In a study led by geophysicists at UCLA, it was found that powerful supershear earthquakes happen more often than was previously thought.
The researchers examined 87 strike-slip earthquakes with a magnitude of 6.7 or higher that occurred around the world since 2000 and found 12 of the supershear type, or about 14% of them. Four of those earthquakes had never been reported before.
Less than 6% of strike-slip earthquakes had previously been classified as supershear, which means that this percentage is more than twice what scientists had anticipated.
Supershear Strike-slip Earthquakes
Strike-slip earthquakes occur when the edges of two tectonic plates push sideways against each other. Supershear quakes are a variant of that category that occur when faults under the surface break faster than shear waves — the seismic waves that shake the ground back and forth — can flow through rock. The effect constricts energy, which is then violently released, similar to a sonic boom.
As a result, compared to other earthquakes of the same magnitude, supershear earthquakes tend to cause more shaking and may be more destructive.
Because they are more efficient at producing seismic waves with greater shaking, which may result in greater damage, supershear earthquakes have the potential to be more destructive than other types of earthquakes, according to the paper’s corresponding author Lingsen Meng, UCLA’s Leon and Joanne V.C. Knopoff Professor of Physics and Geophysics.
Disaster Planning Implications
The research also showed that supershear earthquakes are just as common under the oceans as they are on land, and that they are more likely to happen along strike-slip faults like the San Andreas Fault in California.
The results imply that efforts to plan for disasters should consider whether nearby faults are capable of producing supershear earthquakes and, if so, take precautions to prepare for a higher level of shaking and potential damage than could be caused by non-supershear earthquakes.
Researchers primarily study earthquakes that occur on land, according to Meng, which explains why relatively few supershear earthquakes have been discovered.
Seismic Wave Backprojection
To estimate how quickly an earthquake moves along the fault, the researchers used a technique called backprojection to determine the direction in which seismic waves arrived. The method uses an algorithm to look at the short gaps of time between seismic waves picked up by several sensors. The process is analogous to finding someone by following the signals that person’s smartphone sends to cell towers.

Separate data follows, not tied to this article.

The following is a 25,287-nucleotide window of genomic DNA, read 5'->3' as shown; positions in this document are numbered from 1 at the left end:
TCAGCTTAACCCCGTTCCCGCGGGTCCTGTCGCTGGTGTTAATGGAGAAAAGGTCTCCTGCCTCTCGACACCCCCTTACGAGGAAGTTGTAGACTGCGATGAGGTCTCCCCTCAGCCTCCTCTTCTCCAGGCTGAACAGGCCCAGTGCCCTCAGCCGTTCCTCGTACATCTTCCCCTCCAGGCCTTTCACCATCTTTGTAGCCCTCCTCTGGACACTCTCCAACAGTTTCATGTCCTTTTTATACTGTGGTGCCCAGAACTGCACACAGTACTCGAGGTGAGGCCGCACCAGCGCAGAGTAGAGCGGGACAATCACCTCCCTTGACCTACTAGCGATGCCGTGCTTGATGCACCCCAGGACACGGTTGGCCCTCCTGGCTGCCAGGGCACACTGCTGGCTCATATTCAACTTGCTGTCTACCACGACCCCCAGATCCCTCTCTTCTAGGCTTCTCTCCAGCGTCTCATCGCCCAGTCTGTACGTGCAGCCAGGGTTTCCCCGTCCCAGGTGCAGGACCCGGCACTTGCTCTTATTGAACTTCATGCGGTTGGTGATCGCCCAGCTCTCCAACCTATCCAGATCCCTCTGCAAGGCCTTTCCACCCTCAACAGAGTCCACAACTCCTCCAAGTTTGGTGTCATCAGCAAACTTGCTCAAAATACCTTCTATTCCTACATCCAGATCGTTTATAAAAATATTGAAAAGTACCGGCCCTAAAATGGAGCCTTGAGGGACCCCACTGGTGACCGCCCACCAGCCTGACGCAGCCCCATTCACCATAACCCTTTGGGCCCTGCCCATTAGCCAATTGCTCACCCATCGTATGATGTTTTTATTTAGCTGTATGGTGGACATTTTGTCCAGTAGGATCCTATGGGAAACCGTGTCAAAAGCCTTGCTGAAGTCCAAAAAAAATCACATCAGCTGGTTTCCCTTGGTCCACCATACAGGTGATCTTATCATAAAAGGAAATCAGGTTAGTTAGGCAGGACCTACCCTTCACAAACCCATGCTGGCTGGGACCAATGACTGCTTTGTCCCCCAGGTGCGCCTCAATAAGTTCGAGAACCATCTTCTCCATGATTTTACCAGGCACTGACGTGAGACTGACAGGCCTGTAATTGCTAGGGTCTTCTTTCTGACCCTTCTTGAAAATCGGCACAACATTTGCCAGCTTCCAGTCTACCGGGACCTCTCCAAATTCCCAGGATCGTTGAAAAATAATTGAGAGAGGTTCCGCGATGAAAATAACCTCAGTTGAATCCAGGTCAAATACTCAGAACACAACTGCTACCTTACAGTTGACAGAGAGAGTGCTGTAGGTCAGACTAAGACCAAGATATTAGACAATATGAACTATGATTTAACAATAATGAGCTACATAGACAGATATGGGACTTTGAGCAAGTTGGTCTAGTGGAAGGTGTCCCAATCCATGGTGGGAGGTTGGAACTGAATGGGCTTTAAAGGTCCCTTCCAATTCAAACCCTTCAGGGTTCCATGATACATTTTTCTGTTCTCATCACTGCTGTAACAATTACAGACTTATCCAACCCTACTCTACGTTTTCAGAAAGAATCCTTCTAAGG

Supershear earthquakes, according to the data, tend to occur on mature strike-slip faults where the borders of two continental plates scrape laterally against each other. In a mature fault, this event has occurred long enough to form a zone of damaged rocks that acts as a dam surrounding the fault, slowing or obstructing seismic wave propagation and concentrating their energy.
The results might improve our understanding of what causes a fault to rupture in the ways that cause supershear earthquakes, said co-author Jean-Paul Ampuero, a senior researcher at Université Côte d’Azur.
Are All Supershear Earthquakes Destructive?
At least one big supershear earthquake has occurred in California in the last century: A 6.5-magnitude earthquake in Southern California’s Imperial Valley region in 1979 harmed people as far away as Mexico and severely damaged irrigation infrastructure. Even though it happened before modern observation methods were in use, the 1906 earthquake that destroyed San Francisco was definitely a supershear event.
Not all supershear earthquakes are this destructive.
The geometry of the fault, the rocks surrounding it, and other factors can all affect seismic wave propagation and limit energy accumulation. Curved faults tend to impede, deflect, or absorb seismic waves, whereas straight faults allow them to flow freely.
The devastating 7.5 magnitude earthquake that struck the Indonesian island of Sulawesi in 2018 was classified as a supershear event in a previous study by Meng’s research team. At least 4,000 people were killed by the tsunami and subsequent earthquake.
Despite the curve in the Indonesian earthquake fault, the terrible damage happened because the fault moved faster than any previously recorded and because energy from earlier temblors was probably trapped in the rocks, waiting for a chance to explode, according to Meng.
Challenging Classical Earthquake Models
S-waves, which shear rocks and travel at a speed of about 3.5 km/s, and P-waves, which compress rocks and travel at a speed of about 5 km/s, are the two main seismic waves that cause shaking along a breaking fault.
The study raised questions about prevalent earthquake models. Such studies on other faults around the world could help us predict earthquake effects better because the impact of an earthquake depends greatly on its speed.
Real faults are encased in a layer of rocks that have been fractured and softened by previous earthquakes as opposed to the faults that live in classical earthquake models’ idealized intact rocks. Damaged rocks can actually rupture steadily at speeds that wouldn’t be expected for rocks that are still whole. This is because the speed of seismic waves is slower in damaged rocks.
Fortunately, supershear earthquakes in the ocean are less likely to produce tsunamis than earthquakes that cause the sea floor to shift vertically. In contrast, the San Andreas Fault is largely straight and has the potential for a rupture that is even more explosive than the Sulawesi earthquake.
Bao, H., Xu, L., Meng, L. et al. Global frequency of oceanic and continental supershear earthquakes. Nat. Geosci. (2022).
Bao, H., Ampuero, JP., Meng, L. et al. Early and persistent supershear rupture of the 2018 magnitude 7.5 Palu earthquake. Nat. Geosci. 12, 200–205 (2019).